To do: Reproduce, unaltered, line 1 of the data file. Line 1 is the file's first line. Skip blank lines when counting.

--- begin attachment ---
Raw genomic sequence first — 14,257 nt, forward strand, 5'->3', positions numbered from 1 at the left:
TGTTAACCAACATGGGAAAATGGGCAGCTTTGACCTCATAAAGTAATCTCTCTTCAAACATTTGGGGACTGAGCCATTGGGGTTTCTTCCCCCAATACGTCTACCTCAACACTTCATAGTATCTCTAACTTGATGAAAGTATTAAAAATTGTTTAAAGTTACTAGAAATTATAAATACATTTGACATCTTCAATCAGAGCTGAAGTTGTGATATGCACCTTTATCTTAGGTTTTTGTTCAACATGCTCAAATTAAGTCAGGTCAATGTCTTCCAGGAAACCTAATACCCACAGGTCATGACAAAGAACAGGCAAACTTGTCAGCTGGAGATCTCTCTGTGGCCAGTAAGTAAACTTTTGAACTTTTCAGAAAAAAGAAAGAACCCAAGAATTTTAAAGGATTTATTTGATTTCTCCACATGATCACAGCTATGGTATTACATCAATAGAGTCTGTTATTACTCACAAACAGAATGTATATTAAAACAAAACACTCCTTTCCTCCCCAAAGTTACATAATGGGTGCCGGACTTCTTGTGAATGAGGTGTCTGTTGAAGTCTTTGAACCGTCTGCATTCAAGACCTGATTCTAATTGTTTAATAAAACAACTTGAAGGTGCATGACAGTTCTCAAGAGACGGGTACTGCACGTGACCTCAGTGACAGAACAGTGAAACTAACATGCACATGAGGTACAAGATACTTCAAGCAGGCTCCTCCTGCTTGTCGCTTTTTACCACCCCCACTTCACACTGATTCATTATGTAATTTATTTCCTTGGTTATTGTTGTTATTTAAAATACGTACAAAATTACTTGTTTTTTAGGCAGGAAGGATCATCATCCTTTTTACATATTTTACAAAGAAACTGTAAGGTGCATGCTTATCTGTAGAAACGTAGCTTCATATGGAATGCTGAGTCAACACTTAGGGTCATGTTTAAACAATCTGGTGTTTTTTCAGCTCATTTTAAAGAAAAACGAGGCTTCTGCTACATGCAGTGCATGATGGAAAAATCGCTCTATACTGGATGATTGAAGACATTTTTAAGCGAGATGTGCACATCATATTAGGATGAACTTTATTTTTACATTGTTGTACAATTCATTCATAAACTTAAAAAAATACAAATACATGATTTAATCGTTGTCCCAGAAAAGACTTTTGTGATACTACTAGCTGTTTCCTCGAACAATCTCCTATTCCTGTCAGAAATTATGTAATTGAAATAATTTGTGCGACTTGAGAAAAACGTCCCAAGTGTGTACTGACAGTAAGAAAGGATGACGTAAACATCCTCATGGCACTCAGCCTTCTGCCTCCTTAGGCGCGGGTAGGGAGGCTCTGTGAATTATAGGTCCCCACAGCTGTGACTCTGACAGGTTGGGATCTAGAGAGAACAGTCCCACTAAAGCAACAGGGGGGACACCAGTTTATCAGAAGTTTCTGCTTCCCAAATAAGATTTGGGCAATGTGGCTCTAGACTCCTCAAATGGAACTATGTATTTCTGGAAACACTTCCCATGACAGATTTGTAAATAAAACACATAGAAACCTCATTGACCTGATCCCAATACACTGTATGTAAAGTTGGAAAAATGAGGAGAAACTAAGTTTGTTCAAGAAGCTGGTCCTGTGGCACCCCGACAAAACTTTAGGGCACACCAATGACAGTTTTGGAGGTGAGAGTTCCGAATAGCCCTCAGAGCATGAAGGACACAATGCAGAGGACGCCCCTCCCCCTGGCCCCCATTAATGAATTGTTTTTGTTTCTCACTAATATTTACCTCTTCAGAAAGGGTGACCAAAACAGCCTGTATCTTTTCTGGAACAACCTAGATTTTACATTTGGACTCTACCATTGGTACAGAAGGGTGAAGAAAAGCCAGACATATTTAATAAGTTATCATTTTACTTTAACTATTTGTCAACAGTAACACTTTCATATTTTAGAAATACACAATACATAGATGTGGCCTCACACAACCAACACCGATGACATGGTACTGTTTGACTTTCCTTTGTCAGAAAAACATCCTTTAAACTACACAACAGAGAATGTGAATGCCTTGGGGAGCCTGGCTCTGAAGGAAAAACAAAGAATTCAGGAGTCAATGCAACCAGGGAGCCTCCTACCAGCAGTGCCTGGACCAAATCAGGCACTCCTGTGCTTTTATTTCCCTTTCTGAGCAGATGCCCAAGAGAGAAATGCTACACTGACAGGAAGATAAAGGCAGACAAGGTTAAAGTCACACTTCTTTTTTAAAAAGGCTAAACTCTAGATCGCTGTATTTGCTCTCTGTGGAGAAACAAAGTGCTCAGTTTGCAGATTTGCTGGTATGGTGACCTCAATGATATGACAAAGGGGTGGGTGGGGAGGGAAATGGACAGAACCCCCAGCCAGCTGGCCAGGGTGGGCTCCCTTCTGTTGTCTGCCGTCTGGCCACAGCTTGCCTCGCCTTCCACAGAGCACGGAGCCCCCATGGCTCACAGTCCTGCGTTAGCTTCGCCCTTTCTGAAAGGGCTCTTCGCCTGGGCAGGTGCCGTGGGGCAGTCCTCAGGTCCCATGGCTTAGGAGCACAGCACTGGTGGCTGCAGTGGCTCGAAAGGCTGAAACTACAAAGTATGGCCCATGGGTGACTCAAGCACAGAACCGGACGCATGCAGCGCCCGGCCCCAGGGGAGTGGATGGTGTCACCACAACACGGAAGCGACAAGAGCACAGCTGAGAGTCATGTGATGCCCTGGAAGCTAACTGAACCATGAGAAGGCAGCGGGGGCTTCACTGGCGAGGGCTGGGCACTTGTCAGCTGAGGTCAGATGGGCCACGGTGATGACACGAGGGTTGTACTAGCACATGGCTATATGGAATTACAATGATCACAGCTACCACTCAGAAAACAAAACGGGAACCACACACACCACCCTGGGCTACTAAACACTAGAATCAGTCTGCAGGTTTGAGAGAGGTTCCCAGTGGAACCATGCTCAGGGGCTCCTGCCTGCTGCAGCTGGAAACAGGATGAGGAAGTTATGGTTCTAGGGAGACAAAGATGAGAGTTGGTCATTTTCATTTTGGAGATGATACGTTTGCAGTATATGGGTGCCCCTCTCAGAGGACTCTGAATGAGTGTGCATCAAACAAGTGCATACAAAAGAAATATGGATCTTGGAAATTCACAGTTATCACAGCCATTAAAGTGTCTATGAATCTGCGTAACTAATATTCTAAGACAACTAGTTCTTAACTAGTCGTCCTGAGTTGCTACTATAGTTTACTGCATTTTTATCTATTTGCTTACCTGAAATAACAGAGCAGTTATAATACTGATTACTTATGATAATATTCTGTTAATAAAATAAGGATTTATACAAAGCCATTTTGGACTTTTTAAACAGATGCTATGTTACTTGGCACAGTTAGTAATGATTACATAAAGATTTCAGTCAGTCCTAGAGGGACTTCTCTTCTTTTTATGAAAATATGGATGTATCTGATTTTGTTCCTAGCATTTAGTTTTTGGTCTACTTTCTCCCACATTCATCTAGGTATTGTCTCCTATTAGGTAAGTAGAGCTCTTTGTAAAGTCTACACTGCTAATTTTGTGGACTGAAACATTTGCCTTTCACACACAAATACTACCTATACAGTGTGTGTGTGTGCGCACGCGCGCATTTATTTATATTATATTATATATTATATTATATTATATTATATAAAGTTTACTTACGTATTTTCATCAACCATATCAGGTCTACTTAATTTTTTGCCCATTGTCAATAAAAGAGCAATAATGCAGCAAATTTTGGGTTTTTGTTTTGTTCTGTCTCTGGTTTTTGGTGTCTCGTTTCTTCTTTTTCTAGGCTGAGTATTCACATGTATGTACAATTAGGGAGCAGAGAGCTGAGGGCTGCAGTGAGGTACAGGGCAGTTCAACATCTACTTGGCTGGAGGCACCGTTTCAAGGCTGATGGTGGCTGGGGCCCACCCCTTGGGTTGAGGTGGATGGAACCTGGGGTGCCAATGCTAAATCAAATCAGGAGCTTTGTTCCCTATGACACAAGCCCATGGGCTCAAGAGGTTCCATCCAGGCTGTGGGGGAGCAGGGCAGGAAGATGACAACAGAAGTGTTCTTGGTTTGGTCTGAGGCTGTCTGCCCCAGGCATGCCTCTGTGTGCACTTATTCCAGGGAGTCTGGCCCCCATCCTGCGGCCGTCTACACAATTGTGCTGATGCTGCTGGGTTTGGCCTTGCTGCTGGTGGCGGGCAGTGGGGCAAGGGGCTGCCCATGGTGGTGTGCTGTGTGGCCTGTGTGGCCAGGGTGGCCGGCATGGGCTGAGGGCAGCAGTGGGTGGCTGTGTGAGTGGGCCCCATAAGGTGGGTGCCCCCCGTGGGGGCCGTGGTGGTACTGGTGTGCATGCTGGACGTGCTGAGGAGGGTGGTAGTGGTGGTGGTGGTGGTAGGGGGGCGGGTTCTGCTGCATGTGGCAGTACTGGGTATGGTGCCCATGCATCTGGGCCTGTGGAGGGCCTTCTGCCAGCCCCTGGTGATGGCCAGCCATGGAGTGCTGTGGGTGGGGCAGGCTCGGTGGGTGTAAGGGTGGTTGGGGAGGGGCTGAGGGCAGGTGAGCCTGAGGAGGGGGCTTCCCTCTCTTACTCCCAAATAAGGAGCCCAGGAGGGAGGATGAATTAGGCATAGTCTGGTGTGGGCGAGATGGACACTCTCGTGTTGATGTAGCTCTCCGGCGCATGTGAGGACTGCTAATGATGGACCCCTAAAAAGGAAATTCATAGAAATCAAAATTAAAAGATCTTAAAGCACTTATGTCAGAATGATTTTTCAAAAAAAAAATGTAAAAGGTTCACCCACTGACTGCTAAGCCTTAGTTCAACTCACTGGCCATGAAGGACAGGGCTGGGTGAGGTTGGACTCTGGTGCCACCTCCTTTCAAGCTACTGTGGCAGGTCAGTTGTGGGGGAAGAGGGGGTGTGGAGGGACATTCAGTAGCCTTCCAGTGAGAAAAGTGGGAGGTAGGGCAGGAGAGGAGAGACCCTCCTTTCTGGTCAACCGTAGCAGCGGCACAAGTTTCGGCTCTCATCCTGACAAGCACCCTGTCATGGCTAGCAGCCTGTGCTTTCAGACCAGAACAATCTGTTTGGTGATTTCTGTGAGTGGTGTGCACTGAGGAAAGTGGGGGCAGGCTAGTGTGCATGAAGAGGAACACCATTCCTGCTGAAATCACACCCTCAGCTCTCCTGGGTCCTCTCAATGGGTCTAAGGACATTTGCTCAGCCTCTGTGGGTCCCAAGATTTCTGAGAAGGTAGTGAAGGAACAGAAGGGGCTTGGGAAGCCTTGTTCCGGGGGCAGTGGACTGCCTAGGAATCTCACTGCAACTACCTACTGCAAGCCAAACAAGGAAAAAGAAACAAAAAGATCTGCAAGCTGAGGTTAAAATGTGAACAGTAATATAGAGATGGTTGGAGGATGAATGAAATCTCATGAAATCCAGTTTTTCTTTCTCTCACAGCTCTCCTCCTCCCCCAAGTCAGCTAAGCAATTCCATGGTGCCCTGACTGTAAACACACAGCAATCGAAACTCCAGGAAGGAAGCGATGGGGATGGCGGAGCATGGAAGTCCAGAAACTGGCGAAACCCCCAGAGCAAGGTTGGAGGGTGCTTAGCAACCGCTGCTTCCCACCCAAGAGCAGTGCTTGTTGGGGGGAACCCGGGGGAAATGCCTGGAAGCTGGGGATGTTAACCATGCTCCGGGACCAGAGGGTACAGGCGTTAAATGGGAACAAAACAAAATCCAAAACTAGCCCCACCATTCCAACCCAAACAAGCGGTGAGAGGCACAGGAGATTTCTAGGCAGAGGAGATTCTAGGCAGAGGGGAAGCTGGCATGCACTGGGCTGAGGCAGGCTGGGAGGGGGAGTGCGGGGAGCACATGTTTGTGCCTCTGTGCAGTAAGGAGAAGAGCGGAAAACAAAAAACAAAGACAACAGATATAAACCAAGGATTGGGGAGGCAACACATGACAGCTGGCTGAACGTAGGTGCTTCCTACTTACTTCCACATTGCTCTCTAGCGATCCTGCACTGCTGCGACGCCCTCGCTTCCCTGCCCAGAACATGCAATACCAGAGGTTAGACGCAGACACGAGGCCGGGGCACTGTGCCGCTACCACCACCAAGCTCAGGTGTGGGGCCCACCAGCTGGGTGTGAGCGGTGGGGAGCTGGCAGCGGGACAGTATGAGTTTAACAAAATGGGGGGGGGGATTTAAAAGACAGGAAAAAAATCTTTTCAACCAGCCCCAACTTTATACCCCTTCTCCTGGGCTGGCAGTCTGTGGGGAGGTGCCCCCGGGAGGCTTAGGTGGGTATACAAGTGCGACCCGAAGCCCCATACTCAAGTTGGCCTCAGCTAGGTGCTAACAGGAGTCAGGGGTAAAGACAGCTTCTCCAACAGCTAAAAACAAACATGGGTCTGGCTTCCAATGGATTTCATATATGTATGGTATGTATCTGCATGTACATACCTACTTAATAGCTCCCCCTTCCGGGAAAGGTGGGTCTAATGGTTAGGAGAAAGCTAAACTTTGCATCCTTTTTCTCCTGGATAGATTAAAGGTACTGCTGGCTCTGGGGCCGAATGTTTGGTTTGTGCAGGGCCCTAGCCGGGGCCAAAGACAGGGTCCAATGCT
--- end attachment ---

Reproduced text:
Raw genomic sequence first — 14,257 nt, forward strand, 5'->3', positions numbered from 1 at the left: